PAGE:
Background: Although elderly patients have generally worse outcomes after acute ischemic stroke, they may derive significant incremental benefit from thrombectomy as compared with medical management. Although several case series for octogenarians have been reported, data for nonagenarians are scarce.
Methods: A prospectively maintained institutional mechanical thrombectomy database was reviewed for nonagenarians who underwent thrombectomy between January 2013 and July 2017. Patient demographic data and clinical history data were extracted, and clinical and radiographic outcomes were assessed. Univariate analysis was used to determine correlation between treatment and radiographic data and outcome.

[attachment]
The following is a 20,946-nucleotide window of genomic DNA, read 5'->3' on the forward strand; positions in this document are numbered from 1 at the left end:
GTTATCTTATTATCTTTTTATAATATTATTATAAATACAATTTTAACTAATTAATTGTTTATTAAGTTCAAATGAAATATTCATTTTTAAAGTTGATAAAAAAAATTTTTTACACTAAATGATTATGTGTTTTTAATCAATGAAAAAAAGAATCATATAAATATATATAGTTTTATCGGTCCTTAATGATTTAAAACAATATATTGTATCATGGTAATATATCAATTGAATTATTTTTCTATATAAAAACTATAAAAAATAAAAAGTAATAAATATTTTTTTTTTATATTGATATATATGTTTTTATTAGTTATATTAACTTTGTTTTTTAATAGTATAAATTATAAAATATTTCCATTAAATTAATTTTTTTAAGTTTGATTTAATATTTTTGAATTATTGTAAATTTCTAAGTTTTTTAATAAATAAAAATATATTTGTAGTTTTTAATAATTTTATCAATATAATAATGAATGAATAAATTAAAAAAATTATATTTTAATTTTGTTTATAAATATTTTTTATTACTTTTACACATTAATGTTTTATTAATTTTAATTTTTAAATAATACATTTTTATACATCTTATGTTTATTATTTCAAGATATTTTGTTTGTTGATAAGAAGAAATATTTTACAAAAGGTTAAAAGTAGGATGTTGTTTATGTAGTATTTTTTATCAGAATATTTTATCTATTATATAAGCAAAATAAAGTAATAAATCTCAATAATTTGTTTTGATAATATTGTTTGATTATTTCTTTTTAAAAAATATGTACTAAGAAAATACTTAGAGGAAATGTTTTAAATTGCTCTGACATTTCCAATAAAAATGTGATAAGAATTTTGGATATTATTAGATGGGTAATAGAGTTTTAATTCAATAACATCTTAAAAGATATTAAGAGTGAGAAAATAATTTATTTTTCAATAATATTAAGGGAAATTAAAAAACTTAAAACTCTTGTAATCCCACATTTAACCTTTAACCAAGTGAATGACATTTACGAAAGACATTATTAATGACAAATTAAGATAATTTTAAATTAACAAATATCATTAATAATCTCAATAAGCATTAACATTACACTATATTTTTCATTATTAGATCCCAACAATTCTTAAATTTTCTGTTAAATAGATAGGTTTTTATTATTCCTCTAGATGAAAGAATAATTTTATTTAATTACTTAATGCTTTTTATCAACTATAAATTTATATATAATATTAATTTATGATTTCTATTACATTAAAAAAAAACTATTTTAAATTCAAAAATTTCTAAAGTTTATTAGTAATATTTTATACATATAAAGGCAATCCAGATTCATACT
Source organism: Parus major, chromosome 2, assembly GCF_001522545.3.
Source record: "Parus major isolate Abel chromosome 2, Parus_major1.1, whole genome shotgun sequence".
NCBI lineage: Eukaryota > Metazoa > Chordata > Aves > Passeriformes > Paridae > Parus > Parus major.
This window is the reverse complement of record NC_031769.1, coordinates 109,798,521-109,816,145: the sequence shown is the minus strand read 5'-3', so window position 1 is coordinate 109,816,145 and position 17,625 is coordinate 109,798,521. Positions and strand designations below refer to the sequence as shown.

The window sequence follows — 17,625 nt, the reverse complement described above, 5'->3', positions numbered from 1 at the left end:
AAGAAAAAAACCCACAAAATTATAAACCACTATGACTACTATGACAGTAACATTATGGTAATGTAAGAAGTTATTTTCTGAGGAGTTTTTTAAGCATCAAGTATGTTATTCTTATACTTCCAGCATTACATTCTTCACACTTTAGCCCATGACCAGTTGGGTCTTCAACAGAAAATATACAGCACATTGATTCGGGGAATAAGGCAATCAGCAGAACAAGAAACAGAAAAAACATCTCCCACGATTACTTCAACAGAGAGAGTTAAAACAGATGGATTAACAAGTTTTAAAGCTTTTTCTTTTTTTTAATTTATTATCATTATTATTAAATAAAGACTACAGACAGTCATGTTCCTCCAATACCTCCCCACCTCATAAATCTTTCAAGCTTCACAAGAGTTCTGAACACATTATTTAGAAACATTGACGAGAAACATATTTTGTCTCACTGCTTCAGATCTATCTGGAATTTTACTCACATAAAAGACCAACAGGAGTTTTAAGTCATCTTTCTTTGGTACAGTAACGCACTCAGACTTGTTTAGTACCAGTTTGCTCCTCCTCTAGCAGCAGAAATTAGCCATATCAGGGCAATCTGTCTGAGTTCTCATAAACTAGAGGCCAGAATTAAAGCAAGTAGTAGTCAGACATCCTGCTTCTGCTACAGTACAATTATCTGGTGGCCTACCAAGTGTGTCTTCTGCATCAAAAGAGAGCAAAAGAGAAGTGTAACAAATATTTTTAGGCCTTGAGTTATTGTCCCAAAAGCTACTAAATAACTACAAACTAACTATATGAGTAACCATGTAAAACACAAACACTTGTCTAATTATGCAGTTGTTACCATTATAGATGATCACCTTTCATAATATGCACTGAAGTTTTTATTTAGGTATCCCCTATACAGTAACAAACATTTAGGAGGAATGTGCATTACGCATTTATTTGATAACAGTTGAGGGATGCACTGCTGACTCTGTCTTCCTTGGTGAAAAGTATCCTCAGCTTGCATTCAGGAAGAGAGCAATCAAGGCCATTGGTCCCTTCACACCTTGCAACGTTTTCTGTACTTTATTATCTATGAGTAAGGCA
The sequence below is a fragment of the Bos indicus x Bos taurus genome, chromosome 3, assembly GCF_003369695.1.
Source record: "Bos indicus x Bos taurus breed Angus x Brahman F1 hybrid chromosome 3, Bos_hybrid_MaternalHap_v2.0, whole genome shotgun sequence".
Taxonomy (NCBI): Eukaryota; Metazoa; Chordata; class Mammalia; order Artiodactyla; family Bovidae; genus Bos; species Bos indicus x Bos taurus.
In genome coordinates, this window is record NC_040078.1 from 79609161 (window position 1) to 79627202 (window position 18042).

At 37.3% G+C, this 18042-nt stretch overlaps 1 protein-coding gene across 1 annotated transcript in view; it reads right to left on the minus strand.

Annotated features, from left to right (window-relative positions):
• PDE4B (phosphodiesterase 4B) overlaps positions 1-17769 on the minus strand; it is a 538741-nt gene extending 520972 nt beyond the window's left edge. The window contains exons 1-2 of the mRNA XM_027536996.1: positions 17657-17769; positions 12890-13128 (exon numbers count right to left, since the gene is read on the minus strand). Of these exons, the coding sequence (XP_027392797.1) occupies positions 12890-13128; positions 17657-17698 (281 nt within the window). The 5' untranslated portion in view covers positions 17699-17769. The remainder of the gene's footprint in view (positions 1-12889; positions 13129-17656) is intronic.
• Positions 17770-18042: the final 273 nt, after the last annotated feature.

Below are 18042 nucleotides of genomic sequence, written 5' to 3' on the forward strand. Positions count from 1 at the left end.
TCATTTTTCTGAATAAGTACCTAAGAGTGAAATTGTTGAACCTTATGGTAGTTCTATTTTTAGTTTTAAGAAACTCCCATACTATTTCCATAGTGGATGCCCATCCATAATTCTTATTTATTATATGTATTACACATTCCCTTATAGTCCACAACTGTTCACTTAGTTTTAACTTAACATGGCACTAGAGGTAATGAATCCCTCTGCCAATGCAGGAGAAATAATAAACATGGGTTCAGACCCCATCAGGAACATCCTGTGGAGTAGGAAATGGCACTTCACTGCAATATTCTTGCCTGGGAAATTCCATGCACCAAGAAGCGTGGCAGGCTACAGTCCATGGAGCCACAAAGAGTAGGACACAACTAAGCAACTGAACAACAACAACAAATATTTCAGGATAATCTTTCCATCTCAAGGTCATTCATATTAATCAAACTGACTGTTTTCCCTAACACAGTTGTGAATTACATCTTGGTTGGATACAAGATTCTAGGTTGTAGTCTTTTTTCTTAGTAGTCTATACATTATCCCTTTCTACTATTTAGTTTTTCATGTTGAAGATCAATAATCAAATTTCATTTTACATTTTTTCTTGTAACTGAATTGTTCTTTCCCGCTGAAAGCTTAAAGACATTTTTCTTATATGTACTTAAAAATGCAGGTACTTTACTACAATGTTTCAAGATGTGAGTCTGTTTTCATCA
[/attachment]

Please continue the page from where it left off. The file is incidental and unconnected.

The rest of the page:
Results: During the study period, 30 patients ≥90 years old underwent mechanical thrombectomy. Median National Institutes of Health Stroke Scale score on presentation was 20. Successful reperfusion (Thrombolysis In Cerebral Infarction 2b/3) was achieved in 27 patients (90%). One patient (3%) was discharged to home, and 9 patients (30%) were discharged to a rehabilitation facility. The 90-day mortality was 70%. Six patients (21%) returned to living at home. All 6 patients had successful reperfusion after the procedure; average infarct burden on postthrombectomy neuroimaging was 1.5 cm3, and infarct volume was <7 cm3 in all cases. Final infarct volume of <10 cm3 was a strong predictor of whether a patient returned to live at home (P = 0.002), with a trend toward better outcome as assessed by modified Rankin Scale (P = 0.076).
Conclusions: Large vessel thrombectomy in nonagenarians is safe and offers patients a chance at returning to functional baseline. All patients returning home in our cohort had successful recanalization and minimal stroke burden after thrombectomy.
Keywords: Aspiration; Nonagenarian; Recanalization; Stroke; Thrombectomy.
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